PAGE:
Budget implementation capacity of Bangladesh has been falling consistently for the last seven fiscal years, exposing poor capacity of government agencies, The Daily Star reported on June 4, 2018. Despite a sustained increase in GDP growth rate for over a decade, the implementing capacity has dropped from 97 percent in 2010-11 to a mere 78 percent in 2016-17, it further adds.
This should raise an alarm because such a downward trend will make it difficult for Bangladesh to achieve its vision of becoming a developed nation by 2041.
A large chunk of the budget is allocated for infrastructure projects. Delay in such projects is likely to be the main reason for the shortfall in budget implementation. We can point out several reasons for this poor performance, one of which is the relevant government agencies' lack of understanding of contract management and unwillingness to treat the contractual parties on a fair and lawful basis.
The Daily Star on its December 15, 2015 issue reported a comment by World Bank Senior Vice President and Chief Economist of that time Dr Kaushik Basu. According to him, poor infrastructure and slow bureaucracy are two major challenges for Bangladesh's economy that is standing at the “take-off stage”. It's not just infrastructure, Bangladesh must also improve its investment climate, as reported by Jonathan Garber in the Business Insider (April 6, 2017).
The government understands this very well and has been trying to attract investors to infrastructure projects worth billions through Private Public Partnership (PPP) models. However, if the government agencies are not able to deal with contract negotiations and execution in any professional manner following internationally accepted norms and standards, will they be able to find any developer to take this risk of investing billions?
Those who are familiar with the consultancy industry in Bangladesh would notice that there is a clause in the standard form of contract called “Relation Between Parties” that stipulates as follows: “Nothing contained herein shall be construed as establishing a relation of master and servant or of principal and agent as between the Client and the Consultant” (emphasis added). This is a standard clause in the Form of Contract adopted by the government (General Conditions of Contract) and cannot be altered. Why was it necessary to categorically mention this? The simple answer is, this is precisely the attitude of the government officials; more often than not, they view a contractual counterpart as someone who is there as an inferior party. However, by definition, a contract, by all its intentions and purposes, is an agreement between two equal parties, each having a legally binding obligation to abide by its clauses. The sanctity of a contract between two parties is completely lost, when either party is unwilling to offer a fair treatment to the other.
Dr Basu, in another (opinion) piece in The Daily Star (27th April, 2018), mentions corruption, cronyism and inequality as potential threats to the Bangladesh economy. He might as well have added to this list another—difficulty to obtain justice. Implementation of contractual provisions in a fair and lawful manner can only be ensured through access to justice.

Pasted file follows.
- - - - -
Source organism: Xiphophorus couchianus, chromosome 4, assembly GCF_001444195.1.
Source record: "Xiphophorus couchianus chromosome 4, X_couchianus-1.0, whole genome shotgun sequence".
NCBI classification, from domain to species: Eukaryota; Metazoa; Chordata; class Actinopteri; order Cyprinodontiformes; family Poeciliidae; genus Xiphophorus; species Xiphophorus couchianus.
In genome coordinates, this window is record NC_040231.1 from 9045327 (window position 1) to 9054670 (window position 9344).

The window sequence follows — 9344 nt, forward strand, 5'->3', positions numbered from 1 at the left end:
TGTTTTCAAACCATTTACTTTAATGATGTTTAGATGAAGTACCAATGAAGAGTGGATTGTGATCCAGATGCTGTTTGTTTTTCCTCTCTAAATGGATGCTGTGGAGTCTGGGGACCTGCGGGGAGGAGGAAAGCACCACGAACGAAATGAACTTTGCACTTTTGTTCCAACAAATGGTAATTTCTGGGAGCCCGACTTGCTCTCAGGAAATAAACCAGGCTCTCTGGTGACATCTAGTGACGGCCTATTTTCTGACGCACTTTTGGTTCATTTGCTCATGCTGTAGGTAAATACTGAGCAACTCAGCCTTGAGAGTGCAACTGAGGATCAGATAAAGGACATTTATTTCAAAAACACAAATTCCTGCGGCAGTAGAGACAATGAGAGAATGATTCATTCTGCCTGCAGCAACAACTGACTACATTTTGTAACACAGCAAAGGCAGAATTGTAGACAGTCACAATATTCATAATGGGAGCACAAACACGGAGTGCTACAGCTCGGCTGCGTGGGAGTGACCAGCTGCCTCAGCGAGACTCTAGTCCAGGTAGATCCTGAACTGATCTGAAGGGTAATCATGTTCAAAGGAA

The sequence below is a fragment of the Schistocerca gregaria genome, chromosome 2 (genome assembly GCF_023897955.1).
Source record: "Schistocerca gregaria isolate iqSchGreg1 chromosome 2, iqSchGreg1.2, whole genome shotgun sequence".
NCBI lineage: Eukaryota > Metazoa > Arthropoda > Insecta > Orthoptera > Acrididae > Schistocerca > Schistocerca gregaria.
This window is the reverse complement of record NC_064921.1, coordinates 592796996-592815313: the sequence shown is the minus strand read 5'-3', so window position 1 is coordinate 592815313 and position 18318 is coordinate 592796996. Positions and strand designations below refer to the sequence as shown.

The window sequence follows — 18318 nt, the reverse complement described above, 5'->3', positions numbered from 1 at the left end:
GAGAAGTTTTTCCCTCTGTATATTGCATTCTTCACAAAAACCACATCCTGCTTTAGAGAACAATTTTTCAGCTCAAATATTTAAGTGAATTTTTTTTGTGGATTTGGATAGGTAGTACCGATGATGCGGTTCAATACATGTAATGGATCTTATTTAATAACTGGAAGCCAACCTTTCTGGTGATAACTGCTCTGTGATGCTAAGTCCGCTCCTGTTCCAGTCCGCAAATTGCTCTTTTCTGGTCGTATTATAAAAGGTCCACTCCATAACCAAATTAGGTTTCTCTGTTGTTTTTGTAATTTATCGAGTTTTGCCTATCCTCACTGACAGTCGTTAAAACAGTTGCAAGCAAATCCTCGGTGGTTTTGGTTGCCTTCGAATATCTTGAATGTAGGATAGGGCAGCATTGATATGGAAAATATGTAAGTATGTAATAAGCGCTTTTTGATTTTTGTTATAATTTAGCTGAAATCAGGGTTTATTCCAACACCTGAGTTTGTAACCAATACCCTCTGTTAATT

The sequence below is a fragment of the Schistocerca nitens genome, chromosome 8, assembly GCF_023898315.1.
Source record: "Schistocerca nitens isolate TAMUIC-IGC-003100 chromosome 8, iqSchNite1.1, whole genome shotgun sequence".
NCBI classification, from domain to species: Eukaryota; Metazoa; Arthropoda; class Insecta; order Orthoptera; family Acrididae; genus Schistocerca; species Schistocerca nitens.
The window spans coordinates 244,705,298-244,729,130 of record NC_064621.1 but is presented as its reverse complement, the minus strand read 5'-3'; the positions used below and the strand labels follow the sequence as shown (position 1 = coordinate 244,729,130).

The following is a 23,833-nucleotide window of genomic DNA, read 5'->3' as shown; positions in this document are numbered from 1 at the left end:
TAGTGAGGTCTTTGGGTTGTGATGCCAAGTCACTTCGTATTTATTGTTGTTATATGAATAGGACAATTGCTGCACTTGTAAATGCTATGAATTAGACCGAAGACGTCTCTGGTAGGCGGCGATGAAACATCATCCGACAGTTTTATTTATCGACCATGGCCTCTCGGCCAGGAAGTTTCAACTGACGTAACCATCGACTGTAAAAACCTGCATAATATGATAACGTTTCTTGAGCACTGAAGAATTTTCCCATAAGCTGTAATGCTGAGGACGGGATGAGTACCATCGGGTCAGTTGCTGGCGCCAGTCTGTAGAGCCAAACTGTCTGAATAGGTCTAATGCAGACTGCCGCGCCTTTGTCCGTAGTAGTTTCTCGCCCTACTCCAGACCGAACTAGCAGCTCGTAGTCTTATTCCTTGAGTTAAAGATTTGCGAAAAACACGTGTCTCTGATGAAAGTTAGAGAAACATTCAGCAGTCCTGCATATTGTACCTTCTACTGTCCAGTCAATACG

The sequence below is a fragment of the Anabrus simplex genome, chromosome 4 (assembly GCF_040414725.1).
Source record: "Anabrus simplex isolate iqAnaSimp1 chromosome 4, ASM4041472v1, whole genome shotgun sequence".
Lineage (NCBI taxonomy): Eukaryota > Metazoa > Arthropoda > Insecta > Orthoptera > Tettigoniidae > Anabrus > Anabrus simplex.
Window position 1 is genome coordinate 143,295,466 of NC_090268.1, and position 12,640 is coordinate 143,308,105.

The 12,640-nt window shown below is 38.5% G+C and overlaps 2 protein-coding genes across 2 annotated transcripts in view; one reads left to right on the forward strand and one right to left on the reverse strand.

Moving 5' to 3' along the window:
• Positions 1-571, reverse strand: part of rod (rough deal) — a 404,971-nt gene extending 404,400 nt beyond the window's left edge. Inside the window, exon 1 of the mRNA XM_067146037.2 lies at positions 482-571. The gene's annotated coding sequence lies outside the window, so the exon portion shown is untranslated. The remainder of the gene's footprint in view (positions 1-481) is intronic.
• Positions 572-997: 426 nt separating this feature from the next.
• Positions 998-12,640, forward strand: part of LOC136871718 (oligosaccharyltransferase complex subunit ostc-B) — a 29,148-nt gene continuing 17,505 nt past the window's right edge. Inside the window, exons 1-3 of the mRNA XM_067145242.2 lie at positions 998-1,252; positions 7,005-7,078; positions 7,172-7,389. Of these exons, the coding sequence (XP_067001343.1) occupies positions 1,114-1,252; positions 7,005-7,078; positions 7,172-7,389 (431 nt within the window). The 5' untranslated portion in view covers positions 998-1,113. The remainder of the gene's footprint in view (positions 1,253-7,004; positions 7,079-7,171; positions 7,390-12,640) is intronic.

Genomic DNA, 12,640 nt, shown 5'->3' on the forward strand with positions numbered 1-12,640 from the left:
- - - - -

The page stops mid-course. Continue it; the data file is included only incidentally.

Francis Fukuyama makes an interesting point in his book “Origins of Political Orders”. He says, while Islamic Civilisation was at its heyday during the 7th to 15th century or so, Europe was actually slowly developing a foundation of legal systems based on which they could learn from this and other civilisations and develop further in a more sustainable manner. Why did the Islamic civilisation not survive longer, while the Europeans out grew them within a short span of time? The explanation that Fukuyama offers includes rule of law, separation of the Church and the State, development of bureaucracy and spread of education. European state formation was based on their ability to dispense justice, more than anything else, including military power.
Successful implementation of the long list of infrastructure projects undertaken by the government needs participation by various contractual parties, including investors, builders, contractors, suppliers and consultants of adequate talent, qualifications and experience. All of them need to work with the government like an orchestra, with a common goal, in order to achieve the desired outcome. The question is whether Bangladesh can offer adequate legal safeguard that will attract investments, skill, experience and talent. Whether the implementing agencies have the professional attitude needed to negotiate contracts and execute them in a fair and lawful manner. Amartya Sen, in the preface of his “Idea of Justice” says: “What moves us, reasonably enough, is not the realization that the world falls short of being completely just…but that there are clearly remediable injustices around us which we want to eliminate.” This is something the government of Bangladesh may like to look into, for the economy to move from take-off stage to actual take-off.
There was a time when Bangladesh was trying to connect villages with markets, markets with cities, etc. Now its vision is to become a hub of international business, transport, communication and culture. This means development at a much higher speed that needs professional skills and attitudes commensurate with accepted norms worldwide. In other words, without an overall paradigm shift in how the government agencies think and function, no reputed consultant, contractor or investor will be interested to come to Bangladesh, projects will keep getting delayed, quality will deteriorate and the vision of economic take-off may remain a mere pipe dream.
Sayeed Ahmed is a consulting engineer with experience in infrastructure project management in South Asia, South East Asia and the Pacific. His interest includes broad-based development and inclusive growth.